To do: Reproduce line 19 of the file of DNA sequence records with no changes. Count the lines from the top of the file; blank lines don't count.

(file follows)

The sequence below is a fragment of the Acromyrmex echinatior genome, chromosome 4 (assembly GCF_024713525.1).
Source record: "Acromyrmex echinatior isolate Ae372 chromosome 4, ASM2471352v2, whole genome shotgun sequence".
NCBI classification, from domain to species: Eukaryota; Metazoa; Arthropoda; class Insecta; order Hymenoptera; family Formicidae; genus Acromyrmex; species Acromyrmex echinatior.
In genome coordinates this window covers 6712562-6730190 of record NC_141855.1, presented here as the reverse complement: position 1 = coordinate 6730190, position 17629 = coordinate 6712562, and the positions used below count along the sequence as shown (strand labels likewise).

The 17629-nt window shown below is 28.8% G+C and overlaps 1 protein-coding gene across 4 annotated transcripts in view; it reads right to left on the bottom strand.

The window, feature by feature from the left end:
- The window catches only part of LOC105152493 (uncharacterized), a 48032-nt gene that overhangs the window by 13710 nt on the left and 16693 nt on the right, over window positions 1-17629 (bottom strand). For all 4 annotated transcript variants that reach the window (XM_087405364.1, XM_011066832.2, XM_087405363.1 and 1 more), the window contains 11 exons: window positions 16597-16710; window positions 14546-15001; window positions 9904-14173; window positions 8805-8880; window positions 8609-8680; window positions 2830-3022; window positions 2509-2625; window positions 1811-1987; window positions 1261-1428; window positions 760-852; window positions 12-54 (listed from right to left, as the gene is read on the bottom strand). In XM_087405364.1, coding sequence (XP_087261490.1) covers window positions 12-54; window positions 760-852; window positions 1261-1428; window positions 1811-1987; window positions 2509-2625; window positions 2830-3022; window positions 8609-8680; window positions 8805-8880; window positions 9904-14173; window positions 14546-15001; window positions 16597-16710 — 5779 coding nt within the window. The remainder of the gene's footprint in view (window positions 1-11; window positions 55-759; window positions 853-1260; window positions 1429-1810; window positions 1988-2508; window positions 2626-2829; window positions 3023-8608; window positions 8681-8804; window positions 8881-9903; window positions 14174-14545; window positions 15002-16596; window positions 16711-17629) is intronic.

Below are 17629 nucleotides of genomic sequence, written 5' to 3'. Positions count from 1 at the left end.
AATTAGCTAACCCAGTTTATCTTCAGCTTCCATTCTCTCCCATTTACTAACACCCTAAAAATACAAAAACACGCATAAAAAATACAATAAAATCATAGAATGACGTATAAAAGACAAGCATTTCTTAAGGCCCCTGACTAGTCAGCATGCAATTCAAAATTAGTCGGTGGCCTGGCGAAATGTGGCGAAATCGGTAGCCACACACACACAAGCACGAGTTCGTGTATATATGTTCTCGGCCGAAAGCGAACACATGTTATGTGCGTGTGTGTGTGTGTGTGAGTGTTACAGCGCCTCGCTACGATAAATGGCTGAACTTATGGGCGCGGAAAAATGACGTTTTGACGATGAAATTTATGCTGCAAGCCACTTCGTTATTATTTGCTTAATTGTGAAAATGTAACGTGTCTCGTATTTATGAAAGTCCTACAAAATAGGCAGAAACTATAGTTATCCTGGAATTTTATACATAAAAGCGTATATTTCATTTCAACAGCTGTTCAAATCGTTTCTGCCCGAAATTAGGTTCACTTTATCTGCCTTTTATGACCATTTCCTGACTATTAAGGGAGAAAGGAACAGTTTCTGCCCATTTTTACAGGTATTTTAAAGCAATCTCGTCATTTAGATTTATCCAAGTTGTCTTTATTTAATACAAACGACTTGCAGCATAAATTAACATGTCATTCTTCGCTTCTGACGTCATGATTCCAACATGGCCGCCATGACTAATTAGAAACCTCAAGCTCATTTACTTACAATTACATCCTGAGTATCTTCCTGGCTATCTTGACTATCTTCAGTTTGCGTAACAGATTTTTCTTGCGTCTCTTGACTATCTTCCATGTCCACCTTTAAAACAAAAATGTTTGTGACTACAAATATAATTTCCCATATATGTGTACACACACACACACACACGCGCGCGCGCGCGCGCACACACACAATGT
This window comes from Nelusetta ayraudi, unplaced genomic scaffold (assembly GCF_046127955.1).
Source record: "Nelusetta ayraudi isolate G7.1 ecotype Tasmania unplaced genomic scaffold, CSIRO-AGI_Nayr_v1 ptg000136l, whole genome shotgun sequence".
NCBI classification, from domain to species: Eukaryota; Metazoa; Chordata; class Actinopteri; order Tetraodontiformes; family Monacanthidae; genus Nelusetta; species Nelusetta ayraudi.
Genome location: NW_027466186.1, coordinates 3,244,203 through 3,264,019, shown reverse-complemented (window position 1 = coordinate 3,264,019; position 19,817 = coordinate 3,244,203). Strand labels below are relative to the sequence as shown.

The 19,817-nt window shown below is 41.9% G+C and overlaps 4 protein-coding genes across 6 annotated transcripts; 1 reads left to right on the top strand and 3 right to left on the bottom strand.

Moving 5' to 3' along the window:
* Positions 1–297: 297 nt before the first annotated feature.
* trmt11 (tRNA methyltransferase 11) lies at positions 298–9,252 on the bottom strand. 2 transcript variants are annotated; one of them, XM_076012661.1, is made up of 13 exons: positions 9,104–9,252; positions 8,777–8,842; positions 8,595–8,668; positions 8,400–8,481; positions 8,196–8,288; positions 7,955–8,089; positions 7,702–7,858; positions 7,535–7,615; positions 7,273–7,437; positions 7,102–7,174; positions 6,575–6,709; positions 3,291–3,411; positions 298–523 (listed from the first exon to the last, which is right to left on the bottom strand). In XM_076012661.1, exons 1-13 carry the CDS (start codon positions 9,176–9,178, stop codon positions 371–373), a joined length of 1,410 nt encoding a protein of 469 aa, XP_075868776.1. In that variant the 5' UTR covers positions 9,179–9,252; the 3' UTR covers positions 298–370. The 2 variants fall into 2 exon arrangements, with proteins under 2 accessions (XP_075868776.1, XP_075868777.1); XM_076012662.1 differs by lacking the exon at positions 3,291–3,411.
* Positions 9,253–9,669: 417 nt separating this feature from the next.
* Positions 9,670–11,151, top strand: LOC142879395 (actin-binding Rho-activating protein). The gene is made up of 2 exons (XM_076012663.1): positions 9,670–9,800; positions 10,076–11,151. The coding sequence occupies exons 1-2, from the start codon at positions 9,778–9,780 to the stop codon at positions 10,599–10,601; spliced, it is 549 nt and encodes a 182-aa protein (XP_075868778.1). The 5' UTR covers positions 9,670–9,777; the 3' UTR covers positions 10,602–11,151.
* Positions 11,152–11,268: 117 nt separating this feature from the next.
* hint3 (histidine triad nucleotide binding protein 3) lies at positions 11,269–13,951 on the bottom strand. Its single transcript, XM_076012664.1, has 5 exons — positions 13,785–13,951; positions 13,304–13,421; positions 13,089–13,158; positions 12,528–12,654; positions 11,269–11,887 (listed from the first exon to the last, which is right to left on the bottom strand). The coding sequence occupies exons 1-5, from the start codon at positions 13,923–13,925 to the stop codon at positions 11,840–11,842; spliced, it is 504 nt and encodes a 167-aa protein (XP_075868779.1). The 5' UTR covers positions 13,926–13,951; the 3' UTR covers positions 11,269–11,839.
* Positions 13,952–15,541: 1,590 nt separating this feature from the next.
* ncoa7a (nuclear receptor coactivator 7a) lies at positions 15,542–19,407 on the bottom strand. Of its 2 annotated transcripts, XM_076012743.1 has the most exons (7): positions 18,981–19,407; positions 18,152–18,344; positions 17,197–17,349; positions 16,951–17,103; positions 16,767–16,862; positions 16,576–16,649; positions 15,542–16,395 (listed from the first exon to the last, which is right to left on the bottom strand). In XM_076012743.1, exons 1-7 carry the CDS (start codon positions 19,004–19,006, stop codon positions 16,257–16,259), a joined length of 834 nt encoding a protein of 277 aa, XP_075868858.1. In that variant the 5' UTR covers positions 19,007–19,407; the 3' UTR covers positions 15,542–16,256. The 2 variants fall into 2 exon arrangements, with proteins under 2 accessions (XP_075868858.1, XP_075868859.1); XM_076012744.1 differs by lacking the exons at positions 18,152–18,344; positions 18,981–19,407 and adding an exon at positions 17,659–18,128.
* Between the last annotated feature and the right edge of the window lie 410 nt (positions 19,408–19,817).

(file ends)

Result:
* Positions 9,670–11,151, top strand: LOC142879395 (actin-binding Rho-activating protein). The gene is made up of 2 exons (XM_076012663.1): positions 9,670–9,800; positions 10,076–11,151. The coding sequence occupies exons 1-2, from the start codon at positions 9,778–9,780 to the stop codon at positions 10,599–10,601; spliced, it is 549 nt and encodes a 182-aa protein (XP_075868778.1). The 5' UTR covers positions 9,670–9,777; the 3' UTR covers positions 10,602–11,151.